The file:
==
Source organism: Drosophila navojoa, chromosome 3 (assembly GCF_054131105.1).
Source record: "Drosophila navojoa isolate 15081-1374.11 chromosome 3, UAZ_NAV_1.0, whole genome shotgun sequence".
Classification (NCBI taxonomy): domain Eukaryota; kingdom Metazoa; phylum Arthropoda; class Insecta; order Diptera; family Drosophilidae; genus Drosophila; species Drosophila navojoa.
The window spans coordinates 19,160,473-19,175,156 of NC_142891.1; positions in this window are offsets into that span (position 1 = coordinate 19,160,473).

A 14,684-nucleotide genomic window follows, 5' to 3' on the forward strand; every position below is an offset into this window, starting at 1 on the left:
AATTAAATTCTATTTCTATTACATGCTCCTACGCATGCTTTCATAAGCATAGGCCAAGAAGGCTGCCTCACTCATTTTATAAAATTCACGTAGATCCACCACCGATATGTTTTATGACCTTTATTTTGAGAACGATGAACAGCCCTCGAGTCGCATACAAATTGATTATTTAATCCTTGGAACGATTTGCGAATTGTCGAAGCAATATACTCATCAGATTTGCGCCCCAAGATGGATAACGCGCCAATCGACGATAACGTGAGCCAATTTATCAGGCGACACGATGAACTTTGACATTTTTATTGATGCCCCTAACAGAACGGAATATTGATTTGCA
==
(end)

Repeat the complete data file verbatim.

Source organism: Drosophila navojoa, chromosome 3 (assembly GCF_054131105.1).
Source record: "Drosophila navojoa isolate 15081-1374.11 chromosome 3, UAZ_NAV_1.0, whole genome shotgun sequence".
Classification (NCBI taxonomy): domain Eukaryota; kingdom Metazoa; phylum Arthropoda; class Insecta; order Diptera; family Drosophilidae; genus Drosophila; species Drosophila navojoa.
The window spans coordinates 19,160,473-19,175,156 of NC_142891.1; positions in this window are offsets into that span (position 1 = coordinate 19,160,473).

A 14,684-nucleotide genomic window follows, 5' to 3' on the forward strand; every position below is an offset into this window, starting at 1 on the left:
AATTAAATTCTATTTCTATTACATGCTCCTACGCATGCTTTCATAAGCATAGGCCAAGAAGGCTGCCTCACTCATTTTATAAAATTCACGTAGATCCACCACCGATATGTTTTATGACCTTTATTTTGAGAACGATGAACAGCCCTCGAGTCGCATACAAATTGATTATTTAATCCTTGGAACGATTTGCGAATTGTCGAAGCAATATACTCATCAGATTTGCGCCCCAAGATGGATAACGCGCCAATCGACGATAACGTGAGCCAATTTATCAGGCGACACGATGAACTTTGACATTTTTATTGATGCCCCTAACAGAACGGAATATTGATTTGCA